Arizona abortion rights advocates have been fielding confusing abortion laws in the state for months. Now, those advocates say the midterm elections are critical for determining access to abortion in the state.
Abortion providers in Arizona have been living in "legal limbo" since the Supreme Court overturned Roe v. Wade in June, abortion rights advocates say.
A near-total abortion ban in the state with language dating back to 1864 was never technically repealed after the 1973 ruling of Roe. After the overturning this summer, the state's current attorney general, Mark Brnovich, sought to reinstate that territorial-era ban, which a Pima County judge did in September.
Abortion providers and patients had to shift again when a court of appeals halted the 1864 law, instead invoking a 15-week ban that continues to be in place. However, that court is currently considering arguments on that law, as well as the 1864 law.
Going into the midterm elections, abortion rights advocates say the incoming elected officials will determine what happens next.
The Republican candidates for governor and attorney general, Kari Lake and Abe Hamadeh, said earlier this summer they would "follow the law" in regards to an abortion ban, but have stayed quiet on the subject in recent weeks as the election nears.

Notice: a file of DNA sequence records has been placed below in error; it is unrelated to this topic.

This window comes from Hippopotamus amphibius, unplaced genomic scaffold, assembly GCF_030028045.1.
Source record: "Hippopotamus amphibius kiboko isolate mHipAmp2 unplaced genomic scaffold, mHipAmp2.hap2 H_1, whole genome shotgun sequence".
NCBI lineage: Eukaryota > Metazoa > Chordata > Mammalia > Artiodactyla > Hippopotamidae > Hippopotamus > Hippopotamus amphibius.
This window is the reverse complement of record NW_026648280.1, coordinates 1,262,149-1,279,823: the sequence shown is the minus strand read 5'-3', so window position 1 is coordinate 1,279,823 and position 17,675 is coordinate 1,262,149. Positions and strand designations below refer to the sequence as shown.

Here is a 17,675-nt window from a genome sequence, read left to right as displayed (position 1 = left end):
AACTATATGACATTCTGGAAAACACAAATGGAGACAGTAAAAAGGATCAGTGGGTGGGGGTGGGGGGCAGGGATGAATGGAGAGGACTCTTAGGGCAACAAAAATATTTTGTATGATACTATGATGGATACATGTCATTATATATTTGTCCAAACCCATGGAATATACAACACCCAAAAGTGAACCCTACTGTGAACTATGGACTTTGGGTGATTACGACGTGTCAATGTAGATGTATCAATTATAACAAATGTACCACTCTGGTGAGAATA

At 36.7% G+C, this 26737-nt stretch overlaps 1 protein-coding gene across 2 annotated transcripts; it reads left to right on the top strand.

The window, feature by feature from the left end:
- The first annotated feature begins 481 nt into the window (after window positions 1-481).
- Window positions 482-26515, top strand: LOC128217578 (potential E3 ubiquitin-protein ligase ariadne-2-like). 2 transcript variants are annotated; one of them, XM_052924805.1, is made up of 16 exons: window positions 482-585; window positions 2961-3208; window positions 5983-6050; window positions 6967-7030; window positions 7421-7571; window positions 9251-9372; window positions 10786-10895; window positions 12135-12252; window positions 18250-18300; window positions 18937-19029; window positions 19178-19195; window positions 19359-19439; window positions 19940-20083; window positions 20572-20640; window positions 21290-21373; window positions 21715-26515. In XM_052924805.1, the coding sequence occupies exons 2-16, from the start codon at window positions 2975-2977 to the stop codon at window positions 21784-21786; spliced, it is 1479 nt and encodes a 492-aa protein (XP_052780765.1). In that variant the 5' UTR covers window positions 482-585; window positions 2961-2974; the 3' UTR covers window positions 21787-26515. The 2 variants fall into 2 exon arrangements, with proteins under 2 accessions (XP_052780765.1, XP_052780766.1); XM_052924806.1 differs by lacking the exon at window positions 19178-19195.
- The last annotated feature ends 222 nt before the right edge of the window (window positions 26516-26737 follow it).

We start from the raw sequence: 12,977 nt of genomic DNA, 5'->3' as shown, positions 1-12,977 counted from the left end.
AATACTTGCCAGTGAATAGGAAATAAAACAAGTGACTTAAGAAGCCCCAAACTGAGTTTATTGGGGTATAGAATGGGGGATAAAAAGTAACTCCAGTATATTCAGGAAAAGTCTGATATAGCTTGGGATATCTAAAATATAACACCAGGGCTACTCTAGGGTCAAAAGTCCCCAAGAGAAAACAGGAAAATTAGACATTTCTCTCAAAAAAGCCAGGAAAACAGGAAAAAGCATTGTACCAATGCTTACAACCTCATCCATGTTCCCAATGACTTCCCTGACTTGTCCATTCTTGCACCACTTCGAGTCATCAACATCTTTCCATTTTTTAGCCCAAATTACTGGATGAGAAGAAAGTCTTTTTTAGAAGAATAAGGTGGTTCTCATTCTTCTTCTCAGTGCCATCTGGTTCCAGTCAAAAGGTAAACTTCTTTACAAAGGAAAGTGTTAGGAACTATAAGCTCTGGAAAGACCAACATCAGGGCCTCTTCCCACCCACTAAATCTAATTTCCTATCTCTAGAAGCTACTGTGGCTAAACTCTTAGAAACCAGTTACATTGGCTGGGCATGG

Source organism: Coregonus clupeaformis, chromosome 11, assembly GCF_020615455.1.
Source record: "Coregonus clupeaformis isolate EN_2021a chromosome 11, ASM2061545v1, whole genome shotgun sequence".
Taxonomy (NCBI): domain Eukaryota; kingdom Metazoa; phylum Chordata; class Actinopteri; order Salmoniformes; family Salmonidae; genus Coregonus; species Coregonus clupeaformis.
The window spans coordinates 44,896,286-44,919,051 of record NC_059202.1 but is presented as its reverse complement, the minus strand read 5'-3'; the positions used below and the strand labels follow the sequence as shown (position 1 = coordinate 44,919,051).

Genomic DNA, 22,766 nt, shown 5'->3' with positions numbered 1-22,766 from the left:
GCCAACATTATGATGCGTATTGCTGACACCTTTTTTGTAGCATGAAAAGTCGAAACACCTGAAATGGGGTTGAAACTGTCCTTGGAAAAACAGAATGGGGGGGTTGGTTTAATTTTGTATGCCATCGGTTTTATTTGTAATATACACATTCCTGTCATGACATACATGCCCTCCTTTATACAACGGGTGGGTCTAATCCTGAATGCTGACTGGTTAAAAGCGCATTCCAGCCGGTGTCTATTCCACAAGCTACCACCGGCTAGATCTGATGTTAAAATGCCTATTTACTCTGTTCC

"Their silence speaks volumes," said Kristin Mayes, a Democrat who is running for attorney general. "That's for a reason. They know how absolutely unpopular this 1901 law is. They know how indefensible it is, and they know that when Nov. 8 comes, the people of Arizona are going to resoundingly reject this extreme abortion ban, this attack on the people of Arizona, by voting them down."
Lake and Hamadeh did not respond to ABC News' request for comment about Mayes' statement.
Advocates are looking to Katie Hobbs, the Democrats' gubernatorial candidate, and Mayes to counter a possible ban. While the two could not pass or overturn a law already in effect, they could impact whether that law is enforced or veto further bans passed by state legislature. Both Hobbs and Mayes have pledged to not sign or prosecute any laws that ban abortion.
Abortion rights advocates in the state say Mayes' election is critical to ensuring abortion access.
"[Brnovich's] office is the one who is fighting to lift the injunction," Amy Fitch-Heacock, founding committee member and communications director of Arizonans for Reproductive Freedom, told ABC News. "If we have Kris Mayes in office, the very first thing she can do is say we are not prioritizing this case anymore."
Brittany Fonteno, president and CEO of Planned Parenthood Advocates of Arizona, told ABC News the reason Arizona abortion laws have been in such limbo is because of Brnovich's actions in the attorney general seat.
"[Brnovich] decided to go to the court and ask the court to lift an injunction on the near total ban on abortion," Fonteno said. "Nobody asked for this. He made this completely politically motivated move by putting politics over patients."